Situated at the crossroads of Austria, Switzerland, the region of South Tyrol is situated in the northernmost point in Italy – as such, it has trilingual road signs (Italian, German and Ladin) – but most locals speak German as their native tongue. This mountainous area is a big draw for climbers, mountaineers, and skiers, especially when it comes to the area’s most famous landscape: the Dolomites, birthplace of via ferrata. With an ever-changing landscape depending on the season, the lush fertile valleys are dotted with apple orchards and vineyards, as well as hundreds of medieval castles and churches. With over 20,000kms of well-marked hiking trails, 1,200kms of ski trails and hundreds of biking trails and climbing routes, there’s no shortage of things to do, whether you’re a hiker, climber, biker or skier.
THE DOLOMITES AND BEYOND
THE DOLOMITES Most travellers come to this region to explore the infamous Dolomite range – a formidable collection of sharp, fingers of grey rock protruding from the valleys up to 3,000m high. Once a fierce battleground in WWI, troops invented a series of vertical paths comprised of iron hooks and stairs (the ‘via ferrata’ we know today) to get behind enemy lines. Today, it is a mecca for adventurers, who come here to hike, climb, ski, and tackle the famous via ferrata routes. Throughout the mountain range, mountain huts and WWI relics, like mountain trenches and tunnels, add to the charm. The gateway to this region is the holiday town of Val Gardena, located just north of Bolzano. A number of long distance footpaths – labelled from 1 to 8 – traverse the
Dolomites. These ‘Alta Vie’ (high paths) require at least a week to complete, with food and accommodations served by the numerous mountain huts that link these paths.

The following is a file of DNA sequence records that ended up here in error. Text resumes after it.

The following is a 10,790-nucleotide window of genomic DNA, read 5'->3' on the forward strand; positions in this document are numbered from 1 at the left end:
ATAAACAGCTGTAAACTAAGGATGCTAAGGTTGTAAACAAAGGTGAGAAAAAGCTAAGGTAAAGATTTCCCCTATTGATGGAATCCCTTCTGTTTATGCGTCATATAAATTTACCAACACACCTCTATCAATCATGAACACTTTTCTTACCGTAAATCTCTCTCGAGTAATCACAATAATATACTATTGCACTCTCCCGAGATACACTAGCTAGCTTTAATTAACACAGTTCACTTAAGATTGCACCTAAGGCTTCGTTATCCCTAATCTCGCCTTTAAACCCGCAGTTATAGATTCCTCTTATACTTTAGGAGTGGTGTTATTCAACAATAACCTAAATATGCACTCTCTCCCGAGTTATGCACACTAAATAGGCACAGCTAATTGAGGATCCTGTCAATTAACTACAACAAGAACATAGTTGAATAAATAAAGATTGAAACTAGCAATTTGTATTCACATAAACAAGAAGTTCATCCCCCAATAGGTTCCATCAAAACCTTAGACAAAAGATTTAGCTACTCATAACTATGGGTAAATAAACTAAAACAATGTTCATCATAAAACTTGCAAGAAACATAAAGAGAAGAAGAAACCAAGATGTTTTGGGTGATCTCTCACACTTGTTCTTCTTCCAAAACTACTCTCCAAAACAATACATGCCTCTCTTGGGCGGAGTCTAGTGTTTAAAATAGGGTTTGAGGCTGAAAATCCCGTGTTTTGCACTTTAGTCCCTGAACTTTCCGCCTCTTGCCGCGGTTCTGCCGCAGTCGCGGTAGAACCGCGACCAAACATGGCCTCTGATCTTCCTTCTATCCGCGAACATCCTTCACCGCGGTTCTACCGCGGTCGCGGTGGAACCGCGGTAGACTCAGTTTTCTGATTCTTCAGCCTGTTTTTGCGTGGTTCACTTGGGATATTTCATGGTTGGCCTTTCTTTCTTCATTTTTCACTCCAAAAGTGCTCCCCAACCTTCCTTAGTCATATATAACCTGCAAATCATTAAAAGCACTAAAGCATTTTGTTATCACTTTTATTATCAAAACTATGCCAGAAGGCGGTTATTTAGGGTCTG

The eastern Dolomites, characterised by the Sella Massif, has many via ferrata routes that range from easy (mainly scrambling) to difficult (requiring experience) climbs.
A majority of visitors come to climb the via ferrata routes, as the Dolomites has not only the most number of routes in the world, but also the most interesting ones in terms of scenery and history.
A mountain guide is required to tackle the Dolomites, and you can hire one from the Association of South Tyrolean Mountain Guides in Bolzano.
AROUND BOLZANO The hills surrounding Bolzano are excellent for walks and hikes, and there are plenty of themed walks to choose from. The hills above the city are crowned with pathways bordered by Mediterranean vegetation, interspersed with plots of apple orchards and vineyards.
Walkers can also participate in Törggelen – an autumn tradition along the “wine road” (Weinstraße) that involves long walks from farmhouse to farmhouse, tasting new wine and local delicacies.
Situated above Bolzano is the high plateau of Renon (Ritten) with its 17 villages and picturesque vineyards that spread all the way to the Alpine highlands; not surprisingly, it’s an area famous for its summer retreats. The 2-hour long Ritten Theme Walkway traverses the Renon plateau, giving walkers an insight into the characteristics of the high plateau, from fascinating earth pyramids to the old Emperor roads. This scenic walk is accessible from the village of Soprabolzano (Oberbozen), which can be reached by cable car or bus from Bolzano, or via the historic Railway Renon (established in 1907) from Piazza Walther in Bolzano directly to the plateau with an elevation gain of 1,000m.
Stretching about 80km long, Valle Isarco (Eisacktal Valley) is one of the main valleys of South Tyrol linking Bolzano and Bressanone, and is lined with many picturesque side valleys. Due to its pre-Mediterranean climate, the area has a centuries-old tradition of chestnut harvesting, as well as an fruit farming and viticulture. Among the natural highlights are apples blossoming in spring on the high plateau of Naz-Sciaves, the colourful chestnut trees which line the chestnut trail of Velturno, and the vineyards around the medieval city of Bressanone.